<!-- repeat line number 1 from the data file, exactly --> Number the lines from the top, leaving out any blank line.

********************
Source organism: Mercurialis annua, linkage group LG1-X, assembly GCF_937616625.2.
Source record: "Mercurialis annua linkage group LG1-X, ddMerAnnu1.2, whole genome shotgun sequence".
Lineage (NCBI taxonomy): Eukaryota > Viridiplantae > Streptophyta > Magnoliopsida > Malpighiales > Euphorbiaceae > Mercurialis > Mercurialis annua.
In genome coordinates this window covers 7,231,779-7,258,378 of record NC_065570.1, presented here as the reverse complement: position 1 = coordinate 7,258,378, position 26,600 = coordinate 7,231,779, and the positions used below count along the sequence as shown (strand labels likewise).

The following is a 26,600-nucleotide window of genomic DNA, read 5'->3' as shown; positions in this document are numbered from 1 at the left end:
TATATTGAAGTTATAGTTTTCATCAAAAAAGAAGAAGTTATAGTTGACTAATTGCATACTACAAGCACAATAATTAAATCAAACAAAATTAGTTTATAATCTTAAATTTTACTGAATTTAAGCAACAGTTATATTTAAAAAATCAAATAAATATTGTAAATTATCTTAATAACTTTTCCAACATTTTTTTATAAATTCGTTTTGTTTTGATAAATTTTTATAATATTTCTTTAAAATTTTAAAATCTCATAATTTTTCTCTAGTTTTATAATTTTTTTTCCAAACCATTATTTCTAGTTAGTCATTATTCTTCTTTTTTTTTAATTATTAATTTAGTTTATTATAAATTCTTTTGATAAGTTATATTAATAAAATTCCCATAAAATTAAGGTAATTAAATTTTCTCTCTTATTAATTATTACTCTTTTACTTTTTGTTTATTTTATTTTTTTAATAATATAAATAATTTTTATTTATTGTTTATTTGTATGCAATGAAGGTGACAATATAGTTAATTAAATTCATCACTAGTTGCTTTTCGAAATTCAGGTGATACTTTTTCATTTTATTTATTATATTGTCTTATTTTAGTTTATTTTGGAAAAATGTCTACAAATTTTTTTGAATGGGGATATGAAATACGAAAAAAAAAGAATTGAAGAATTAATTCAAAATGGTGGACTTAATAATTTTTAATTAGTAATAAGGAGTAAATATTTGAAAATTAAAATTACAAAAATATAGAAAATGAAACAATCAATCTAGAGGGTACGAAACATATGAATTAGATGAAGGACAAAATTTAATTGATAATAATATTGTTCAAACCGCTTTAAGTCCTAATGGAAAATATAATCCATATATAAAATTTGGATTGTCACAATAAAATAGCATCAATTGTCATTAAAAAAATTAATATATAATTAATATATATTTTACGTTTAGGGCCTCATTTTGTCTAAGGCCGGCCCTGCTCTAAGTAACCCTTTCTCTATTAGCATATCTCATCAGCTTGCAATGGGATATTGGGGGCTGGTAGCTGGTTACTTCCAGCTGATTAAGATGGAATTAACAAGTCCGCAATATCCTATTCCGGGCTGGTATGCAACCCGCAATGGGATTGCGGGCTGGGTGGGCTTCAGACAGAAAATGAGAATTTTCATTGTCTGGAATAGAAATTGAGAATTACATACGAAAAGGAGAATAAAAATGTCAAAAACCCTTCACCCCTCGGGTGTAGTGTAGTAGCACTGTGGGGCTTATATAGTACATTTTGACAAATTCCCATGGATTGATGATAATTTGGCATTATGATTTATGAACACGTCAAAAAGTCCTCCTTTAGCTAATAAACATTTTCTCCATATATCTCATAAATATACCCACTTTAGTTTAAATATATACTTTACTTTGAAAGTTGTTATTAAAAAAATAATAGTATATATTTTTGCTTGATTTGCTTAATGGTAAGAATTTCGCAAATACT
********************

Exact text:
Source organism: Mercurialis annua, linkage group LG1-X, assembly GCF_937616625.2.